Much like a tree in the woods that falls with no one to hear it, does a nonprofit do good work if no one knows about it? Obviously not, but any organization can strengthen its reach and impact by integrating effective communications into operations. Done well, a solid communications plan can lead to more participant referrals, increases in resources, and greater trust from the local community.

As part of our Strengthening Youth through a Network of Care (SYNC) initiative, Get IN Chicago recently welcomed two communications experts from our donor partner Allstate Corporation: Brian Faith, Managing Director of External Relations, and Pam Morris, Media Relations Manager. Prior to Allstate, both worked in journalism, public affairs, and public relations, giving them unique insight into how nonprofits can communicate with media and more.

The communications session focused on story – specifically, defining it, telling it, and reaching key stakeholders. What follows are questions that any organization can use to create a communications plan or improve an existing one.

What’s Your Story?
Most nonprofit organizations have hundreds of stories they could tell about their work and impact. However, you typically only have about 30 seconds to share your story with someone. Elevator pitches aren’t only for startups and jobseekers; all nonprofits should have a brief rundown that includes the most important information about who they are, what they do, what sets them apart, and why people should care.

Who is Your Audience?
Donors, grant makers, community members, other nonprofit organizations, potential employees, government entities, young people, current volunteers, potential volunteers, current program participants, potential program participants, board members – the people who make up your audience might be a large and varied group. Create a list of whom you hope to reach, and then rank and prioritize those groups. The result can give direction as to where you should focus your communications efforts. Also, remember: different audiences may want and need different information, so don’t hesitate to tailor your story accordingly.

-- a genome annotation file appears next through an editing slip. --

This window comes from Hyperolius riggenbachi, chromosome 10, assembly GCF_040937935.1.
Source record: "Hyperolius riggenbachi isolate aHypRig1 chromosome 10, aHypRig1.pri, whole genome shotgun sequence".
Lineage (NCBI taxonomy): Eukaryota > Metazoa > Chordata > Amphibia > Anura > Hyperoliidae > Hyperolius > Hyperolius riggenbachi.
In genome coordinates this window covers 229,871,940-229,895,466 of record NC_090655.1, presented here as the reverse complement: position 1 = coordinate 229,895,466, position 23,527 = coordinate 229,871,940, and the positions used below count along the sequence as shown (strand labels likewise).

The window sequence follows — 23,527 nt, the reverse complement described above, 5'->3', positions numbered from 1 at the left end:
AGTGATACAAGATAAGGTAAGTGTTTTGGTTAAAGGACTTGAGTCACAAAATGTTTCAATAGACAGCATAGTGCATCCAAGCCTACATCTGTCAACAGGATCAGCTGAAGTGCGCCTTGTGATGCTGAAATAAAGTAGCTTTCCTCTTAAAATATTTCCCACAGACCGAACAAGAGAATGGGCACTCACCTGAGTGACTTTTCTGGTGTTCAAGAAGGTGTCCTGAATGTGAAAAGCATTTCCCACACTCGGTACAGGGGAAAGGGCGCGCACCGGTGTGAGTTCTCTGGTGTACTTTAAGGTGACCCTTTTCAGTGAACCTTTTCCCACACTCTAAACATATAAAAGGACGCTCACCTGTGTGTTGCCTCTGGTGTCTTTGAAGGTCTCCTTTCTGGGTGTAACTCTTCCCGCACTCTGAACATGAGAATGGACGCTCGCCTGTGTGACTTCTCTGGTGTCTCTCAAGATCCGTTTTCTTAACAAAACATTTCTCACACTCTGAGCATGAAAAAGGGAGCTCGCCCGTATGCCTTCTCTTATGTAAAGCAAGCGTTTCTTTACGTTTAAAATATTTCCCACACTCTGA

get in chicago communications

How and Where Will You Tell Your Story?
Communications efforts need not be limited to your website and annual mailing campaign, although those are excellent places to start. Expand your list of potential communications channels and consider the following:

    • Hard copy mailings
    • Digital Communications
    • Press Releases
    • Traditional Media
    • Social Media
    • Websites and Blogs
    • Conferences and Presentations
    • Events


Putting It All Together
Finally, make sure you have a plan in place. Create a strategy, stick to it, and check in to see how your efforts are progressing.

As a follow-up, each SYNC partner created updated communications and development plans, using guidance gleaned from the training session. We are grateful to the Allstate team for generously offering feedback!